With the blessing of the Pope, the most unusual and controversial Catholic order in the world is settling into new 17-story headquarters in the heart of Manhattan.
To many Catholics, the presence of Opus Dei is a mixed blessing.
Detractors call it a dangerous cult. They say that, among other things, it brainwashes members, imposes rigid segregation of the sexes and practices medieval methods of discipline, including self-flagellation. The most devoted members wear spiked chains around their thighs for hours a day.
Defenders say Opus Dei ("Work of God" in Latin) is no more sinister than any of several especially devout Catholic groups that encourage rank-and-file faithful to live holier lives.
"All we're doing, in whatever way we can, is raise the supernatural temperature around us," said Brian Finnerty, national director of communications for the Prelature of the Holy Cross and Opus Dei.
Finnerty puts its world membership at 79,000, including about 3,000 in the United States. There are 200 or so members in the New York area, he said.
Though the Pope is its most important supporter, it has several VIP members, among them the new bishop of Denver, Jose Gomez, and outgoing FBI director Louis Freeh's brother, who until recently was director of an Opus Dei center in Pittsburgh.
Another member, Robert Hanssen, an FBI intelligence expert, was charged earlier this year with spying for the Russians for 15 years.
The order's stated mission is to help Catholics, through prayer and study, find God in everyday life and integrate work, leisure and spirituality. Members called "numeraries," one of three types of membership, take vows of celibacy and live in residences.
Opus Dei's headquarters, a smart new 17-story high-rise at the corner of E. 34th St. and Lexington Ave., is not completed, but the organization is already up and running.
The order began moving into the building last October from suburban New Rochelle, where it had run its U.S. operations for about 30 years.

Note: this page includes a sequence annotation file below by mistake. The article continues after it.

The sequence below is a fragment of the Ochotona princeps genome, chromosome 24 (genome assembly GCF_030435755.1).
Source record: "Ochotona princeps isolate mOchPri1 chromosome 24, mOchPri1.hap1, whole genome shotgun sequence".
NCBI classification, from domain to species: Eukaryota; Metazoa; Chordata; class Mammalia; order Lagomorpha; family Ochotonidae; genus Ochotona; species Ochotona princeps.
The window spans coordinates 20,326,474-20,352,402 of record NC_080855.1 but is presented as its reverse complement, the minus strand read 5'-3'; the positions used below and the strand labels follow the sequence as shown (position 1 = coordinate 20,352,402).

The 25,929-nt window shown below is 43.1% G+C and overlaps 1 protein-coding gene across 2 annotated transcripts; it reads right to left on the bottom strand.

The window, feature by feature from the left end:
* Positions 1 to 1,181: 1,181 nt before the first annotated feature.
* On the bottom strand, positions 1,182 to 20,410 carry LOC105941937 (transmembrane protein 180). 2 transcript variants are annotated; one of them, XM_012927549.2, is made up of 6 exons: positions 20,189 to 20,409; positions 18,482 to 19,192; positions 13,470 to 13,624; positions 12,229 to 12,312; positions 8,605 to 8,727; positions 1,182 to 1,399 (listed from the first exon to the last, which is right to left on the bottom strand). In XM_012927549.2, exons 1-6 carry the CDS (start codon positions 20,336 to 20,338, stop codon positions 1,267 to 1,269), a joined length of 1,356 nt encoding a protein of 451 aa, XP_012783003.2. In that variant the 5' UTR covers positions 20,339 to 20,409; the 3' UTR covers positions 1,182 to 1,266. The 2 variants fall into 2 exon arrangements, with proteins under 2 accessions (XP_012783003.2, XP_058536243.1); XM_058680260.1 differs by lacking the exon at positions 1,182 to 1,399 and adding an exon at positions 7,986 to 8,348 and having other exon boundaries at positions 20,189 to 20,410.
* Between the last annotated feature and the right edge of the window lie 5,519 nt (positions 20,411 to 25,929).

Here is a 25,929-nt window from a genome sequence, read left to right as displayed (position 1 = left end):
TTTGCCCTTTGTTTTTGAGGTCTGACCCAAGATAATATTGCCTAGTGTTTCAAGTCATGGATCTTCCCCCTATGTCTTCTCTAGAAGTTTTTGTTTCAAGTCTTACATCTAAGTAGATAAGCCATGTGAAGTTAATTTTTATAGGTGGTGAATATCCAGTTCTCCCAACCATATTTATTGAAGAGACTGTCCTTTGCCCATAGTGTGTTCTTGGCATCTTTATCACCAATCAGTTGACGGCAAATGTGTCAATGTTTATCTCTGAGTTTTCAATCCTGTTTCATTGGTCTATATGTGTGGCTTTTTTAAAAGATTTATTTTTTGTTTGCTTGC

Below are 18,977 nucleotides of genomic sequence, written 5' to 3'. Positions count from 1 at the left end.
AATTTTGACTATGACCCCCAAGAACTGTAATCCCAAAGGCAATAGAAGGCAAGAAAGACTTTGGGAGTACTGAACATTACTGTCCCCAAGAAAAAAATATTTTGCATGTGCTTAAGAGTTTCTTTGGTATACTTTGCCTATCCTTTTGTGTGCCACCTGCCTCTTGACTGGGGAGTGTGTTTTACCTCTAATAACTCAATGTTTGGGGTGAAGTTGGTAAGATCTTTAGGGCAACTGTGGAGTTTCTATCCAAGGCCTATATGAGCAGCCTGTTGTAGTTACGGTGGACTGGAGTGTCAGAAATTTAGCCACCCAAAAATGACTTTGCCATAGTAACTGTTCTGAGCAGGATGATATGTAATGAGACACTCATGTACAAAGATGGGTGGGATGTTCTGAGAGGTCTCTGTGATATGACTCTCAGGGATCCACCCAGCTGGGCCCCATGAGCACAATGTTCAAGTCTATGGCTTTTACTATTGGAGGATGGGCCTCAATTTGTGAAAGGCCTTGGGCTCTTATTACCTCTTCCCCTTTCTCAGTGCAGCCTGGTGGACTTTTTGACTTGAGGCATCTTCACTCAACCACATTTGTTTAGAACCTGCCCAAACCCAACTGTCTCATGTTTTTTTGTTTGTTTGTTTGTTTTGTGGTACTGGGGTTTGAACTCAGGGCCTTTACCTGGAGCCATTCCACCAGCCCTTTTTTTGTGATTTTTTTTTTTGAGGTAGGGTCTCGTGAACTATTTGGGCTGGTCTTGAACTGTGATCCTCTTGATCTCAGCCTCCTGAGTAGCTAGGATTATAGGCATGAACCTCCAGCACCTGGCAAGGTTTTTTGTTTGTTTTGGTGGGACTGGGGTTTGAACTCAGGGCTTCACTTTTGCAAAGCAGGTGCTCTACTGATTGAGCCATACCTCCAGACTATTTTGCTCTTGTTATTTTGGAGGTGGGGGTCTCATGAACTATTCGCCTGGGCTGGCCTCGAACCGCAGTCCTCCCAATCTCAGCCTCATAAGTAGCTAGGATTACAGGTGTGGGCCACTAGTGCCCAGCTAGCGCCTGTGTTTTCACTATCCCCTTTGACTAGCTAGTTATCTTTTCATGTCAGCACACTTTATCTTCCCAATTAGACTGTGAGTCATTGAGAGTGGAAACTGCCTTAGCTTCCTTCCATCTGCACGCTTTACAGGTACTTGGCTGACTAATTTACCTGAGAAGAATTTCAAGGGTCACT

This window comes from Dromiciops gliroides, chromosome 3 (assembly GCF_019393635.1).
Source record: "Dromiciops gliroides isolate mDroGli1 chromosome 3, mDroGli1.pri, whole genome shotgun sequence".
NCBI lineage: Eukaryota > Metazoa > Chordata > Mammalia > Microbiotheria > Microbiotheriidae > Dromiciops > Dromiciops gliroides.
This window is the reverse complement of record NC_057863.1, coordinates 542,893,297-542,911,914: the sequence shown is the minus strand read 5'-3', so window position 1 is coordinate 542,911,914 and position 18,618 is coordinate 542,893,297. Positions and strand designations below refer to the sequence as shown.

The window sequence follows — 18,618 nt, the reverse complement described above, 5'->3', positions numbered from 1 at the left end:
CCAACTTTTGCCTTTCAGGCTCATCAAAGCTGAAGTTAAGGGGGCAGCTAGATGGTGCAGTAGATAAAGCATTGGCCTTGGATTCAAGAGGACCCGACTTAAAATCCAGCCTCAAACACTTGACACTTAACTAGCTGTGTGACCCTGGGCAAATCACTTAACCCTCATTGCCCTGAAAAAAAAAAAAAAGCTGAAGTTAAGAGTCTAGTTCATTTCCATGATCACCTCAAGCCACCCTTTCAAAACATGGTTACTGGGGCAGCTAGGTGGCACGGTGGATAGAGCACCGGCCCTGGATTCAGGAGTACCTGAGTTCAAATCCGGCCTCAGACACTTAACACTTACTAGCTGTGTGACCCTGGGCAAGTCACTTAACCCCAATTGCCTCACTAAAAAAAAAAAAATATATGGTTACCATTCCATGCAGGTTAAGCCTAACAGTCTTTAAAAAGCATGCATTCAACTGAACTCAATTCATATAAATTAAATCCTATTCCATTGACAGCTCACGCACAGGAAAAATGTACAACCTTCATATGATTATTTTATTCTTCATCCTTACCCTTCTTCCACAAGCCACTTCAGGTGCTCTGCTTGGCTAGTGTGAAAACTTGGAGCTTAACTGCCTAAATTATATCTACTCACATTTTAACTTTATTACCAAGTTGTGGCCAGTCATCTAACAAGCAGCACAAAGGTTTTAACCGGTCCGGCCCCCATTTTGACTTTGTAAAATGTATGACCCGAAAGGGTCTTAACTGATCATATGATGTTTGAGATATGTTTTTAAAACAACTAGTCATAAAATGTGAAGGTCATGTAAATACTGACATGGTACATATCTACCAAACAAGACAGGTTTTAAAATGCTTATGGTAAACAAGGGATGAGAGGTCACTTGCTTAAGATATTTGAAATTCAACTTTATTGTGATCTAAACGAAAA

Inside, behind dark wood doors, are two chapels, a library, conference rooms, living quarters, dining rooms and the office of the U.S. vicar, the Rev. Arne Panula.
Finnerty, a former reporter for the newspaper Investors Business Daily, said the organization wanted to invite Edward Cardinal Egan to bless the headquarters this Thursday - the ninth anniversary of the beatification of its founder, Msgr. Josemaria Escriva - but were forced to reschedule because of unfinished work on the building. Otherwise, there are no plans for an official opening.
Opus Dei is the only Catholic organization of its kind in the world. Founded in Spain in 1928, it expanded around the globe and began working in the United States in 1949.
Thanks to a papal decree in 1982, it's the church's only "personal prelature," an ecclesiastical term for Catholic jurisdictions that govern people and not geographic areas, such as parishes or dioceses.
Pope John Paul raised eyebrows when he beatified Msgr. Escriva in elaborate Vatican ceremonies in 1992. Beatification, the last step before sainthood, usually comes after decades of investigation. For Escriva, it was 17 years.
Opus Dei is governed by its own bishop, who lives in Rome and who reports only to the Pope - and only every five years. It doesn't publish financial or membership statistics.
There are no signs outside the Manhattan headquarters, which Opus Dei calls Murray Hill Place and which is next door to Yeshiva University's midtown complex.
But outsiders are welcomed to most of its programs - one, a day-long seminar on marriage, is planned for Saturday. There also are high-profile programs for girls, in the Rosedale section of the Bronx, and for boys, in Crotona Park in the Bronx.
To critics, lack of identification anywhere outside the headquarters building - which cost about $42 million, raised by gifts to an Opus Dei foundation - is a symbol of its operational strategy behind the scenes.
Because of its relative secrecy - "holy discretion," as Opus Dei calls it - and its unorthodox, even bizarre, practices, the order has attracted considerable hostile attention.
The most devoted members practice self-flagellation and wear spiked thigh chains, called cilis, to remind them of the sufferings of Christ.
Finnerty said members wear the cilis only a couple of hours a day. "It is not as important as some people think," he said.
Critics have assailed Opus Dei for requiring numeraries to turn over their secular paychecks, waive all rights to privacy and report weekly to officials on every aspect of their professional and personal lives.
Segregation of the sexes is so strict that men and women are required to use separate entrances.
Such practices have led critics to call Opus Dei a cult-like sect.
'We are not a sect," said Gomez, the first Opus Dei priest in the country to become a bishop. "We are part of the church."
Like most members, Gomez ignores the charges and speaks instead of fidelity to the church and its mission.
"Opus Dei," Gomez said last month at his installation as bishop, "is so simple, but so difficult to explain."